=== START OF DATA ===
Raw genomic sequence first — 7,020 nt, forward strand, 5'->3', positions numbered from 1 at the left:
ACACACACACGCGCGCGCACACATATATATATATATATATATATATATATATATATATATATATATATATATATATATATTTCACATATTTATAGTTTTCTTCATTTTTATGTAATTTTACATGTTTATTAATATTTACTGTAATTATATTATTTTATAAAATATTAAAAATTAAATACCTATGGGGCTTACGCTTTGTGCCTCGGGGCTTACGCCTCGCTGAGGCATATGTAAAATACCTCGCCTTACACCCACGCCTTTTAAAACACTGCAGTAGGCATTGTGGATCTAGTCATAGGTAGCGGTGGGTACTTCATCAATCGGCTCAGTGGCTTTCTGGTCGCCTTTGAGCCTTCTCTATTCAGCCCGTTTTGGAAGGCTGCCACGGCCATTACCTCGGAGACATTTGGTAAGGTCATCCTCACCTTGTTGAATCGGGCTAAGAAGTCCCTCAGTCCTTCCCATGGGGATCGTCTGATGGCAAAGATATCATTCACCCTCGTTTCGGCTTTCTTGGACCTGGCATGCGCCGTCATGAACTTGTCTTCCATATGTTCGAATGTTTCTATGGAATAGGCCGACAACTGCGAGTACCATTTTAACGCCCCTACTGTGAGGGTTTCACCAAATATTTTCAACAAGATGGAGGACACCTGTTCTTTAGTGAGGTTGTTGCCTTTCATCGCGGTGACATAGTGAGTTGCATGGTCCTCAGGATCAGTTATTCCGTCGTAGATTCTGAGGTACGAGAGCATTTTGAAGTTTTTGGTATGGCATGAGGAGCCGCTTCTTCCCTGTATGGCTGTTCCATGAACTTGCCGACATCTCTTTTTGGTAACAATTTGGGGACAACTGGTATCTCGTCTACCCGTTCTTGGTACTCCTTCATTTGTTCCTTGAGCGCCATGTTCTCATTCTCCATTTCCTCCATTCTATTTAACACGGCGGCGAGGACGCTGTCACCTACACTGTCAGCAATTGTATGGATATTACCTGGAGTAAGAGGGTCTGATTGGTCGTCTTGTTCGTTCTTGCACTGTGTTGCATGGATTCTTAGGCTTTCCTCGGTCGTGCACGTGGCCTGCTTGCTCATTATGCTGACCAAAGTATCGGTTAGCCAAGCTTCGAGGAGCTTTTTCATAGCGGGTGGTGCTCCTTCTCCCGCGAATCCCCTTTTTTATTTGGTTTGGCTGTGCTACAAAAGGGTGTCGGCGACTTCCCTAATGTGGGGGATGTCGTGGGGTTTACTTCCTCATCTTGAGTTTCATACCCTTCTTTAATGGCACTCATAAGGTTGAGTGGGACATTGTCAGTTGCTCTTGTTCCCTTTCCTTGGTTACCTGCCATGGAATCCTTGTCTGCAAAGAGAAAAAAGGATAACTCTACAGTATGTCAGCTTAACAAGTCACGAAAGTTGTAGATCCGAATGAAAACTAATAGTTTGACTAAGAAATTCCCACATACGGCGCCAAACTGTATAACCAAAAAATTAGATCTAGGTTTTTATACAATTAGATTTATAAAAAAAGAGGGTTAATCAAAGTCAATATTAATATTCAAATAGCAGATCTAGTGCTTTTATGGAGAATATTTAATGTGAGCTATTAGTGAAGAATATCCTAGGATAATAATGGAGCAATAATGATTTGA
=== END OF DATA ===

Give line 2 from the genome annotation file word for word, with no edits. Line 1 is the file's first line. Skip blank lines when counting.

ACACACACACGCGCGCGCACACATATATATATATATATATATATATATATATATATATATATATATATATATATATATATTTCACATATTTATAGTTTTCTTCATTTTTATGTAATTTTACATGTTTATTAATATTTACTGTAATTATATTATTTTATAAAATATTAAAAATTAAATACCTATGGGGCTTACGCTTTGTGCCTCGGGGCTTACGCCTCGCTGAGGCATATGTAAAATACCTCGCCTTACACCCACGCCTTTTAAAACACTGCAGTAGGCATTGTGGATCTAGTCATAGGTAGCGGTGGGTACTTCATCAATCGGCTCAGTGGCTTTCTGGTCGCCTTTGAGCCTTCTCTATTCAGCCCGTTTTGGAAGGCTGCCACGGCCATTACCTCGGAGACATTTGGTAAGGTCATCCTCACCTTGTTGAATCGGGCTAAGAAGTCCCTCAGTCCTTCCCATGGGGATCGTCTGATGGCAAAGATATCATTCACCCTCGTTTCGGCTTTCTTGGACCTGGCATGCGCCGTCATGAACTTGTCTTCCATATGTTCGAATGTTTCTATGGAATAGGCCGACAACTGCGAGTACCATTTTAACGCCCCTACTGTGAGGGTTTCACCAAATATTTTCAACAAGATGGAGGACACCTGTTCTTTAGTGAGGTTGTTGCCTTTCATCGCGGTGACATAGTGAGTTGCATGGTCCTCAGGATCAGTTATTCCGTCGTAGATTCTGAGGTACGAGAGCATTTTGAAGTTTTTGGTATGGCATGAGGAGCCGCTTCTTCCCTGTATGGCTGTTCCATGAACTTGCCGACATCTCTTTTTGGTAACAATTTGGGGACAACTGGTATCTCGTCTACCCGTTCTTGGTACTCCTTCATTTGTTCCTTGAGCGCCATGTTCTCATTCTCCATTTCCTCCATTCTATTTAACACGGCGGCGAGGACGCTGTCACCTACACTGTCAGCAATTGTATGGATATTACCTGGAGTAAGAGGGTCTGATTGGTCGTCTTGTTCGTTCTTGCACTGTGTTGCATGGATTCTTAGGCTTTCCTCGGTCGTGCACGTGGCCTGCTTGCTCATTATGCTGACCAAAGTATCGGTTAGCCAAGCTTCGAGGAGCTTTTTCATAGCGGGTGGTGCTCCTTCTCCCGCGAATCCCCTTTTTTATTTGGTTTGGCTGTGCTACAAAAGGGTGTCGGCGACTTCCCTAATGTGGGGGATGTCGTGGGGTTTACTTCCTCATCTTGAGTTTCATACCCTTCTTTAATGGCACTCATAAGGTTGAGTGGGACATTGTCAGTTGCTCTTGTTCCCTTTCCTTGGTTACCTGCCATGGAATCCTTGTCTGCAAAGAGAAAAAAGGATAACTCTACAGTATGTCAGCTTAACAAGTCACGAAAGTTGTAGATCCGAATGAAAACTAATAGTTTGACTAAGAAATTCCCACATACGGCGCCAAACTGTATAACCAAAAAATTAGATCTAGGTTTTTATACAATTAGATTTATAAAAAAAGAGGGTTAATCAAAGTCAATATTAATATTCAAATAGCAGATCTAGTGCTTTTATGGAGAATATTTAATGTGAGCTATTAGTGAAGAATATCCTAGGATAATAATGGAGCAATAATGATTTGA